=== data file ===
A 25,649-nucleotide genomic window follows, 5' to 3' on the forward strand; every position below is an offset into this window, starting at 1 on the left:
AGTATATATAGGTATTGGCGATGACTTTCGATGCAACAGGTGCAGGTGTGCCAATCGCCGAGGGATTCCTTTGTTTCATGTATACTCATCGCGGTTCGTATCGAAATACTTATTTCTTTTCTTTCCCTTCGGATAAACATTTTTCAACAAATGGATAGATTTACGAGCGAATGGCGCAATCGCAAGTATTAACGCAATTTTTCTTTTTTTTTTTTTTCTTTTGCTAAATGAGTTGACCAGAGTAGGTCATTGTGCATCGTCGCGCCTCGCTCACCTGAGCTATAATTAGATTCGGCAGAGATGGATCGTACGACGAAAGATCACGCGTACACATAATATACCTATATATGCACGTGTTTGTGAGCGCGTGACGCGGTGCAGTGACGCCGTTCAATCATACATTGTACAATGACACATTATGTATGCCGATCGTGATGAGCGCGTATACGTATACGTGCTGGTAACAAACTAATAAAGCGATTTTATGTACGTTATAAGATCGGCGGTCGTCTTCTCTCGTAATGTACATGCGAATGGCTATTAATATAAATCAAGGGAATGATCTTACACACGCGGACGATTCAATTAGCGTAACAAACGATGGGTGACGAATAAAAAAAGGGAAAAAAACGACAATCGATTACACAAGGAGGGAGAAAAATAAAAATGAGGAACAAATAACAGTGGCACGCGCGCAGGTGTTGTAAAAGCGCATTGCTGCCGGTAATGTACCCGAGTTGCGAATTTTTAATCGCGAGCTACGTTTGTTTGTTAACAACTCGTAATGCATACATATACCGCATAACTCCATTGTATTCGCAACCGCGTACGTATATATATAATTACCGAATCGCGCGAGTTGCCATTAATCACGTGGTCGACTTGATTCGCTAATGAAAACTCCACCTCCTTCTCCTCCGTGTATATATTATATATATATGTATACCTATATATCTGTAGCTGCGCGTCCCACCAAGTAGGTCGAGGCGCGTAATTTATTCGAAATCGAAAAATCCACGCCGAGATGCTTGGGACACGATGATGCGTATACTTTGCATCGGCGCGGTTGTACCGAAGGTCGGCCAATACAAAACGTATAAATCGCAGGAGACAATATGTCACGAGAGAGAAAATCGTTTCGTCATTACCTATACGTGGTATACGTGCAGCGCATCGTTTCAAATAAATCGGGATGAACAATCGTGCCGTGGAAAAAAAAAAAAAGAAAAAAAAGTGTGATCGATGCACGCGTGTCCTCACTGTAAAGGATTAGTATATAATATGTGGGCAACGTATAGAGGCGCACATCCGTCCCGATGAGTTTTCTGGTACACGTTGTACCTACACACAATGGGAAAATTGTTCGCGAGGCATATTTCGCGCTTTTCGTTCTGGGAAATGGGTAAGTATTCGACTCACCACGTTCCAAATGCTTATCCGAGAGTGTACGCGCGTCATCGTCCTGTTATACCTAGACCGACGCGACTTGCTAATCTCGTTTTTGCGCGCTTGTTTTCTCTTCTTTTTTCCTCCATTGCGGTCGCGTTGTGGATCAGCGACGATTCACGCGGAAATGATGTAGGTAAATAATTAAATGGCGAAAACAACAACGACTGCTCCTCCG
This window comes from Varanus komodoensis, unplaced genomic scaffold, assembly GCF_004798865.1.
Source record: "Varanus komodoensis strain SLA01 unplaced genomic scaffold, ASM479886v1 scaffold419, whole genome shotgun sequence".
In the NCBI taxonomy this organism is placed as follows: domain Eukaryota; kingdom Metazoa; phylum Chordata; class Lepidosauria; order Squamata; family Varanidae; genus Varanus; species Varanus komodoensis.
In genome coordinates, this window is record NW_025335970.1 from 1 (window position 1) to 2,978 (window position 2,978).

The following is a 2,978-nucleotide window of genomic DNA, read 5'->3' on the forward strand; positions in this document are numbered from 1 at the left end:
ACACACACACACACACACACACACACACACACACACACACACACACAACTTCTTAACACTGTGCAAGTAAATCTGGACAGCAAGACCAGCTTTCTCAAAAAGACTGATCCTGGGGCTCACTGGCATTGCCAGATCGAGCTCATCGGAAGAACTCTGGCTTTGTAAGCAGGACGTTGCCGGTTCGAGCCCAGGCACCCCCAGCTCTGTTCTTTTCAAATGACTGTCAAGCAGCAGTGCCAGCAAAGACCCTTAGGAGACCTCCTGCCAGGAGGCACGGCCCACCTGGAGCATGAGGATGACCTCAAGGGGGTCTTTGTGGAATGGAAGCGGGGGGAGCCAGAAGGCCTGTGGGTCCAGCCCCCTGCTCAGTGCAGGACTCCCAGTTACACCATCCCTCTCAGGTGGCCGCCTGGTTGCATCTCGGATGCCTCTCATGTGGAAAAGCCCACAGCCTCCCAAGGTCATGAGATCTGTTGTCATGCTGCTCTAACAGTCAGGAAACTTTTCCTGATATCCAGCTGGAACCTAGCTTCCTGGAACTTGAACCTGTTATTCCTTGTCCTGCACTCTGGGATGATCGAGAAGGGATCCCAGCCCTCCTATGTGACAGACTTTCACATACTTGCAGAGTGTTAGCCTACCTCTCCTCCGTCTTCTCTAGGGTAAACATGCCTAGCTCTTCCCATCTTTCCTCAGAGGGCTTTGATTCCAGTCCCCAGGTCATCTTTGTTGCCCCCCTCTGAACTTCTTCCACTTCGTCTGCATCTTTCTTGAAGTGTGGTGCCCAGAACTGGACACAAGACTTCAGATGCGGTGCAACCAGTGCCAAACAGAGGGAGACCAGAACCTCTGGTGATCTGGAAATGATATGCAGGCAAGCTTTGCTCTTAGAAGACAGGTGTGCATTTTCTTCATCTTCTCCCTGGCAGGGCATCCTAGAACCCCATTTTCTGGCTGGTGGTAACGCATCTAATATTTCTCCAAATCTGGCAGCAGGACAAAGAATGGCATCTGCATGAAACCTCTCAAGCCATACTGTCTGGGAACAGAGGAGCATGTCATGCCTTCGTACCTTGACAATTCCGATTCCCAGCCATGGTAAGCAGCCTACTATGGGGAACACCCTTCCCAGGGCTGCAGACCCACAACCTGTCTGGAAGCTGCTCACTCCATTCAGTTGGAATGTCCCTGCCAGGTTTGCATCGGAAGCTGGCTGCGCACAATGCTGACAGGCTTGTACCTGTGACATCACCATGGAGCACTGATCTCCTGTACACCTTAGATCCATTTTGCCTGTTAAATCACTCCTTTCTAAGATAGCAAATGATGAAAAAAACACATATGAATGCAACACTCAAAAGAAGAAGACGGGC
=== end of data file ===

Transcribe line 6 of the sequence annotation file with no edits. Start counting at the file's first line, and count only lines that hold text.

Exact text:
In genome coordinates, this window is record NW_025335970.1 from 1 (window position 1) to 2,978 (window position 2,978).